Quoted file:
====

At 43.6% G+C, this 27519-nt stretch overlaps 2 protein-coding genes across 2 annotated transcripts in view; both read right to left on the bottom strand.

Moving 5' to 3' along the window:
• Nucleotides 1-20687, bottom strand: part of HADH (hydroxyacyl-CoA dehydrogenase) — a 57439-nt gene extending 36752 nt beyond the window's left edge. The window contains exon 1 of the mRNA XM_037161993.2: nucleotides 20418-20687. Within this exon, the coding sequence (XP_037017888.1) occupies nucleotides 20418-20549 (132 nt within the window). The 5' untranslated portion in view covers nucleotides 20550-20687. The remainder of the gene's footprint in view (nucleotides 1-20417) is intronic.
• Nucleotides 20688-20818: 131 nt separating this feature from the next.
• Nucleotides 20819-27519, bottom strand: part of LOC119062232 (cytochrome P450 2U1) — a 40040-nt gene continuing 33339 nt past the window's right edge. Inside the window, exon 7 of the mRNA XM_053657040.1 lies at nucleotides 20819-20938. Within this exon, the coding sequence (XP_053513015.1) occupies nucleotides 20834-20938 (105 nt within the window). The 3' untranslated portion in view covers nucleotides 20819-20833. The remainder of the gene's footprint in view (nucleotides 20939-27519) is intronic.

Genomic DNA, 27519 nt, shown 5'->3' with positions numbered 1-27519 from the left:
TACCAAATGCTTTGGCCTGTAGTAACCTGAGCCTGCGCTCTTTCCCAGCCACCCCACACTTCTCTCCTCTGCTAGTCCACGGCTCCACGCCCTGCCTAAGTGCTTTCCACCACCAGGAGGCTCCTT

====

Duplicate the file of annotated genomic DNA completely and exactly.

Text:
At 43.6% G+C, this 27519-nt stretch overlaps 2 protein-coding genes across 2 annotated transcripts in view; both read right to left on the bottom strand.

Moving 5' to 3' along the window:
• Nucleotides 1-20687, bottom strand: part of HADH (hydroxyacyl-CoA dehydrogenase) — a 57439-nt gene extending 36752 nt beyond the window's left edge. The window contains exon 1 of the mRNA XM_037161993.2: nucleotides 20418-20687. Within this exon, the coding sequence (XP_037017888.1) occupies nucleotides 20418-20549 (132 nt within the window). The 5' untranslated portion in view covers nucleotides 20550-20687. The remainder of the gene's footprint in view (nucleotides 1-20417) is intronic.
• Nucleotides 20688-20818: 131 nt separating this feature from the next.
• Nucleotides 20819-27519, bottom strand: part of LOC119062232 (cytochrome P450 2U1) — a 40040-nt gene continuing 33339 nt past the window's right edge. Inside the window, exon 7 of the mRNA XM_053657040.1 lies at nucleotides 20819-20938. Within this exon, the coding sequence (XP_053513015.1) occupies nucleotides 20834-20938 (105 nt within the window). The 3' untranslated portion in view covers nucleotides 20819-20833. The remainder of the gene's footprint in view (nucleotides 20939-27519) is intronic.

Genomic DNA, 27519 nt, shown 5'->3' with positions numbered 1-27519 from the left:
TACCAAATGCTTTGGCCTGTAGTAACCTGAGCCTGCGCTCTTTCCCAGCCACCCCACACTTCTCTCCTCTGCTAGTCCACGGCTCCACGCCCTGCCTAAGTGCTTTCCACCACCAGGAGGCTCCTT